Analysis of deletion of the integrated human papillomavirus 16 sequence in cervical cancer: A rapid multiplex polymerase chain reaction approach

Authors

  • Chuan-Mu Chen,

    1. Department of Medical Research, Veterans General Hospital, Taichung, Taiwan, Republic of China
    2. Department of Animal Science, National Taiwan University, Taipei, Taichung, Taiwan, Republic of China
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  • Mei-Pyng Shyu,

    1. Department of Medical Research, Veterans General Hospital, Taichung, Taiwan, Republic of China
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  • Lo-Chun Au,

    1. Department of Medical Research, Veterans General Hospital, Taichung, Taiwan, Republic of China
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  • Hoi-Weng Chu,

    1. Department of Pathology, Taichung Veterans General Hospital (H.-W.C.), Taichung, Taiwan, Republic of China
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  • Winston T. K. Cheng,

    1. Department of Medical Research, Veterans General Hospital, Taichung, Taiwan, Republic of China
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  • Kong-Bung Choo Ph.D.

    Corresponding author
    1. Department of Medical Research, Veterans General Hospital, Taichung, Taiwan, Republic of China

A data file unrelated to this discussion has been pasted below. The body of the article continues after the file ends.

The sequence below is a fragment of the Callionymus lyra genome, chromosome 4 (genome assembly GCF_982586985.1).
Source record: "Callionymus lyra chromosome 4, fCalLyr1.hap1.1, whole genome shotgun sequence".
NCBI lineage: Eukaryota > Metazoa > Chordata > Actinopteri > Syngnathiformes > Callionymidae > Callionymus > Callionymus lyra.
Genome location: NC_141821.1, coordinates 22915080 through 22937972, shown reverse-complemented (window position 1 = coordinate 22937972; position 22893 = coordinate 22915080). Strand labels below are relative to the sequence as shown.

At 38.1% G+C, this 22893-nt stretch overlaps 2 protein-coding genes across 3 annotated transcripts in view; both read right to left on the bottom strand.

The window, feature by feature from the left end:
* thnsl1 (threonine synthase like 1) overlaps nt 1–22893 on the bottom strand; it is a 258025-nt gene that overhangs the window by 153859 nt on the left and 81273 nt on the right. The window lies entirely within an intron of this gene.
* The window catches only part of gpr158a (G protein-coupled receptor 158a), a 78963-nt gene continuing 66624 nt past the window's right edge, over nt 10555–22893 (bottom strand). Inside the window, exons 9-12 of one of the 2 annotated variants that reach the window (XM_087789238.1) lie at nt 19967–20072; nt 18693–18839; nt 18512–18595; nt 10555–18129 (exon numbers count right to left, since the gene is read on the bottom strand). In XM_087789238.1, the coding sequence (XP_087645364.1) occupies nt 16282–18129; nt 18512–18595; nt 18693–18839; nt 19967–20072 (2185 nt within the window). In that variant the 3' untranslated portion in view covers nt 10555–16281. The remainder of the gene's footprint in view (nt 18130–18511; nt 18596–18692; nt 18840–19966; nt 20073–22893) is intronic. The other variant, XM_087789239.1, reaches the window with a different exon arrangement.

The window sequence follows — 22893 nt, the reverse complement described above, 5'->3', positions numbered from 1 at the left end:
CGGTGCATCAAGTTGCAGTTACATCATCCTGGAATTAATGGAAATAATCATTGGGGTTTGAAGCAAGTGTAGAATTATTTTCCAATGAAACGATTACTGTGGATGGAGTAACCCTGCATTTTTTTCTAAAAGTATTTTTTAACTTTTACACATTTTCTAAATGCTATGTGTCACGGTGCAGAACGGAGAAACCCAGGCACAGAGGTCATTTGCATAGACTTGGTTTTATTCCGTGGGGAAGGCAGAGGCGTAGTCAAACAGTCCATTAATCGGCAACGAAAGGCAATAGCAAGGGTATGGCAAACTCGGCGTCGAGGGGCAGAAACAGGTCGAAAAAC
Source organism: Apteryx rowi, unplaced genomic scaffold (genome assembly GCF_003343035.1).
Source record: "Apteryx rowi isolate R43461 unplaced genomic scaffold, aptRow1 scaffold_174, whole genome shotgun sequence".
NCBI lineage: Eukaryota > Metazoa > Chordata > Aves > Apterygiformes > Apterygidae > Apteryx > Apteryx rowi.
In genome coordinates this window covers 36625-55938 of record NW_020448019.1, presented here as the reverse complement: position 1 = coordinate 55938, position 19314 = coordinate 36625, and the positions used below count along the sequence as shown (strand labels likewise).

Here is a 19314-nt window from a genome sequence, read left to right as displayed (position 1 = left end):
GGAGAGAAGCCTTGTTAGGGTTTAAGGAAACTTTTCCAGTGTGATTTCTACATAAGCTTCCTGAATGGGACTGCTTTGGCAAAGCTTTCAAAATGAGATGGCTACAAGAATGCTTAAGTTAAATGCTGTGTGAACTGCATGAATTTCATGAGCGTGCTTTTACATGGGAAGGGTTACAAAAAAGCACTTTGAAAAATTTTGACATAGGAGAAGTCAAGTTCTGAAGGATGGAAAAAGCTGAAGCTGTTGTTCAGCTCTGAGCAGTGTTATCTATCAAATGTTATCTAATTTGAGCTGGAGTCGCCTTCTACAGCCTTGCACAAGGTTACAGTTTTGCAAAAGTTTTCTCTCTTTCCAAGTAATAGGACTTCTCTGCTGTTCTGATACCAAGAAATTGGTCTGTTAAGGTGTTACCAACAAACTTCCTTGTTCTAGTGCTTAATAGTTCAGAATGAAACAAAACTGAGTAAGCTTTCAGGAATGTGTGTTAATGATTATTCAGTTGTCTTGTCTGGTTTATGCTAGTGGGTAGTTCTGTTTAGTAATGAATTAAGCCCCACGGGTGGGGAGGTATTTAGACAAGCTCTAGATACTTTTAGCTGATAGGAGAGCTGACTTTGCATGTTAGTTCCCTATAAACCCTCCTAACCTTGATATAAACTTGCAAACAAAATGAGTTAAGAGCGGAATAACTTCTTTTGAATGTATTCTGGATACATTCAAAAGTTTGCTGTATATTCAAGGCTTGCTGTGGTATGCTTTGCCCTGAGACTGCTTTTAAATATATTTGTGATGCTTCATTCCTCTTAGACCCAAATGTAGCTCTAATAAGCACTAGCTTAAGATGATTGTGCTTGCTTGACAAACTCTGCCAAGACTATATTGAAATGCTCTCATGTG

2. Department of Animal Science, National Taiwan University, Taipei, Taichung, Taiwan, Republic of China
    • Recombinant DNA Laboratory, Department of Medical Research, Veterans General Hospital, Shih-pai, Taipei, Taiwan 11217, Republic of China
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Abstract

A protocol for a rapid physical mapping of the integrated type 16 human papillomavirus (HPV16) sequences in biospied and paraffin-embedded archival cervical cancer samples is described. The procedure involves the use of an anchor primer and a mixture of indicator primers in a multiplex polymerase chain reaction (PCR). A minimal conserved region of viral integration of 2,745 bp in length has been mapped between nucleotide (nt) 6102-941, containing the entire regulatory region and the E6 and E7 open reading frames (ORFs). A general deletion domain of 1,465 bp in the integrated viral genome has been defined between nt 1417–2881, covering most of the E1 ORF at the 3′-half and 60 bp at the 5′ terminus of the E2 ORF. This common deleted sequence contains an ATPase active domain speculated to be associated with a DNA helicase function essential for the viral replication, and it also falls within the actively spliced E1-E2 segment of the primary RNA transcripts. Detection of the loss of the 3′-half of the E1 ORF would be an ideal marker for PCR-based rapid determination of HPV integration in cervical cancer cells.

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